#80. Wonder whether SA can produce an Obama. Last night I was at University of Johannesburg listening to a panel discussion convened by The Weekender on the topic: “Can SA produce its own Obama?” The premise for the discussion was: “In the USA the system was able to produce – against all odds, defying conventional wisdom, unsupported by the party machinery and despite deeply rooted racial discrimination [sic] – a new kind of leader. Barack Obama was elected because of his values, his message and his charisma. Could our electoral system produce the “right” leader?”.
Adam Habib, Deputy Vice Chancellor of the university and panel host took on the role of “devil’s” advocate (and I am not for a minute suggesting he was pretending to be Michael Hulley) raising whether SA had not already produced its Obama — and his name is Zuma. “Is Zuma an Obama for young people, for the marginalised?” he asked. “Obama says Yes we Can, Zuma says Umshini Wam”. With good humour he suggested parallels could be drawn — a background of poverty, a rise against all odds kind of story. It’s an audacious thought….
but not one worth entertaining.
The audience and other panelists (among them M&G editor Ferial Haffajee, Mbeki biographer Mark Gevisser and veteran SA politician Tony Leon) seemed overwhelmingly in favour of the idea that we had actually produced an Obama even before the US did, and his name is Mandela.
Panelist and political analyst Prince Mashele struck back with how, on his way to the discussion, his mind had wandered and he had had a vision of Barack Obama and JZ meeting at a G8 Summit and Barack asking JZ how “we should deal with the scientific dimension of global warming?”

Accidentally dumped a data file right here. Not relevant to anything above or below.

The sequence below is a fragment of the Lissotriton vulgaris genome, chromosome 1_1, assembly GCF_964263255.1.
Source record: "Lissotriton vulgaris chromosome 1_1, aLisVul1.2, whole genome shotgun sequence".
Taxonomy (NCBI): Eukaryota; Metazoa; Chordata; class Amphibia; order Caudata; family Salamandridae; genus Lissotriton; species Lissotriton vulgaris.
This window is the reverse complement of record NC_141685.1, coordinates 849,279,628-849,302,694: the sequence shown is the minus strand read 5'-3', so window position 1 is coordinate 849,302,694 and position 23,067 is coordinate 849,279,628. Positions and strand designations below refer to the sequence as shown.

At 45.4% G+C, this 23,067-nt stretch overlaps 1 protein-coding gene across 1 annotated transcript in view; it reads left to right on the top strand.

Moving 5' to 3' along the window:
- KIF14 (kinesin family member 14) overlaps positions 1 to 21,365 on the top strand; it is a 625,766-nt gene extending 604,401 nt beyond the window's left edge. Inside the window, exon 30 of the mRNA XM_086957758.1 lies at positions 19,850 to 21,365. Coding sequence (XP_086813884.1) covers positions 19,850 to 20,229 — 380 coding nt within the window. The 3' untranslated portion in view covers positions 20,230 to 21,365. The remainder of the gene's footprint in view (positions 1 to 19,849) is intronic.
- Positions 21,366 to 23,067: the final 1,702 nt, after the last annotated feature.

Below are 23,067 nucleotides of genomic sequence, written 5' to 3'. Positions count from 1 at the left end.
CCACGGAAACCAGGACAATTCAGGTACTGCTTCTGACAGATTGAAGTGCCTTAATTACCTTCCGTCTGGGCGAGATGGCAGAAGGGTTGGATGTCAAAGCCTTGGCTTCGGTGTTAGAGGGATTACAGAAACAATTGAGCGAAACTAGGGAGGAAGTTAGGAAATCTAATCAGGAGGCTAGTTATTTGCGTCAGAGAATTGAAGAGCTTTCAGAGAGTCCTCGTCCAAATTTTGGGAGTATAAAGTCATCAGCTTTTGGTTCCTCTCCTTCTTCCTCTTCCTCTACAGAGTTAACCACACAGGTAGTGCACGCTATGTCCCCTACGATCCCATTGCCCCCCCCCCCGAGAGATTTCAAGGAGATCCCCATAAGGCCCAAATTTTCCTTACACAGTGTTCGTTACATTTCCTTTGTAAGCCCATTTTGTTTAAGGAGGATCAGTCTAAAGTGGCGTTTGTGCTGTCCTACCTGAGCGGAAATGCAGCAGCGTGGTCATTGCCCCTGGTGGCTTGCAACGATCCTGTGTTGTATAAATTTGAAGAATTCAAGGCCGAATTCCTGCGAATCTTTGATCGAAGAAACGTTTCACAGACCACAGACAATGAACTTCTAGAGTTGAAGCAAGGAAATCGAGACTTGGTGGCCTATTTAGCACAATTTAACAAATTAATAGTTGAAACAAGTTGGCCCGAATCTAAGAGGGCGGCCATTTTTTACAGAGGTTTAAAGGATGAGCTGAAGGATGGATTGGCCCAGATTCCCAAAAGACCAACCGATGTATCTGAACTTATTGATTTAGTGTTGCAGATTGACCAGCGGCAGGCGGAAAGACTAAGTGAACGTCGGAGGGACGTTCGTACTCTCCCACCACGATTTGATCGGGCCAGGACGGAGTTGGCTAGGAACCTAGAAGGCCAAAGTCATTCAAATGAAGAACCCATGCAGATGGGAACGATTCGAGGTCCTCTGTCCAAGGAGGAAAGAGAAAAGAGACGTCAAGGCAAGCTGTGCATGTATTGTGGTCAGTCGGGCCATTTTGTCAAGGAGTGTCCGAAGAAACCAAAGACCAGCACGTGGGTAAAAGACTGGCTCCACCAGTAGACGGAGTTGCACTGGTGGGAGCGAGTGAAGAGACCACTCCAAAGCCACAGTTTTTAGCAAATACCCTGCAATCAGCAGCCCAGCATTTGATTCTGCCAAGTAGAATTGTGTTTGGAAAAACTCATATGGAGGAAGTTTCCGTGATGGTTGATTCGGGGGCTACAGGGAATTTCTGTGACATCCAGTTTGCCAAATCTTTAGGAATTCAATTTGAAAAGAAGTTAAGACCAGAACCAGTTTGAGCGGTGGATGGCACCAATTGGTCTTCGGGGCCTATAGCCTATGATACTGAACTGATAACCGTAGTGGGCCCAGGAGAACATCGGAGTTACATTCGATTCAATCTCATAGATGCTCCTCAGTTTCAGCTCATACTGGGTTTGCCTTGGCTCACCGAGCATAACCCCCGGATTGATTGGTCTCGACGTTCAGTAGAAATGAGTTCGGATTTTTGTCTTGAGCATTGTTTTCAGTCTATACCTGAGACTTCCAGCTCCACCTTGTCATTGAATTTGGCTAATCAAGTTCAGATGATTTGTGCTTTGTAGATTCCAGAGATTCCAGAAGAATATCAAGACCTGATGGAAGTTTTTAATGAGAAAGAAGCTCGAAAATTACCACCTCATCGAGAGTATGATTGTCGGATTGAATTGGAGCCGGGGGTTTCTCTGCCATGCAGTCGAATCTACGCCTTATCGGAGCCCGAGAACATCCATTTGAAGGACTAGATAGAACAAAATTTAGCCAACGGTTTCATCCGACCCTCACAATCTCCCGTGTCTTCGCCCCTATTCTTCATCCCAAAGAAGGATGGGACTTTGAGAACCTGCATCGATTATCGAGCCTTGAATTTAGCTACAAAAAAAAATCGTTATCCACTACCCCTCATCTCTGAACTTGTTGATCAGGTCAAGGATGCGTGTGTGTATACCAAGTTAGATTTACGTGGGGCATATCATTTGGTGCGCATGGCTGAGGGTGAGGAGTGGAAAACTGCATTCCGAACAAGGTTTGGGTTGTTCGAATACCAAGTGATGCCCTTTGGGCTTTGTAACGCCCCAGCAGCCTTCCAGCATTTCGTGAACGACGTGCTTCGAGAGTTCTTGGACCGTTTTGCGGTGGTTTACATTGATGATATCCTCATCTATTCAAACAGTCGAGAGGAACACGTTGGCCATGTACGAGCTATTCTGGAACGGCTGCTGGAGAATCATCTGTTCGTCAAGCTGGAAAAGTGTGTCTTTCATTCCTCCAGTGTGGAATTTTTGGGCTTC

“Before my imagination ran wild I said ‘Keep quiet… you are being counter-revolutionary”, he said — it was accompanied by gales of laughter from the jam-packed auditorium (a great piece of architecture that stands opposite a funky art gallery and in stark contrast to the former Rand Afrikaans’ Universiteit’s incredibly ugly monolithic apartheid-style buildings that pre-1994 served as a laager (not to be mistaken with a lager — which would have made national memory all the more easier to bear).
The discussion was a lively one and some interesting points were made — that SA’s political system would prevent an Obama for ascending, that our politics is not based on merit but on party loyalty, that Obama speaks across so many sectors while JZ speaks to one, and most interestingly that Obama’s rise to power came at a time of national crisis — the global economic meltdown — and that visionary leadership comes through national crisis.
Which made me think about why it is that we are so afraid to say we are having a crisis. Year after year the same headline makes its way onto front pages for different reasons. HIV/AIDS, Electricity shutdown, unemployment, poverty, corruption, crime, a dire lack of leadership, police chief accused of consorting with the Mob — and we say “Crisis, What Crisis?” as if that will provoke an appropriate response.
It never does.
Maybe it’s time to re-evaluate our approach — instead of just smiling and waving in a case where the soon-to-be president and holder of the highest office in the land is unraveling one of the finest Constitutions ever written, has been charged with more counts of wrongdoing and corruption than can be contained by a single digit and has more relations with women (conjugal and otherwise) than sense, it’s time to say — maybe in just a whisper that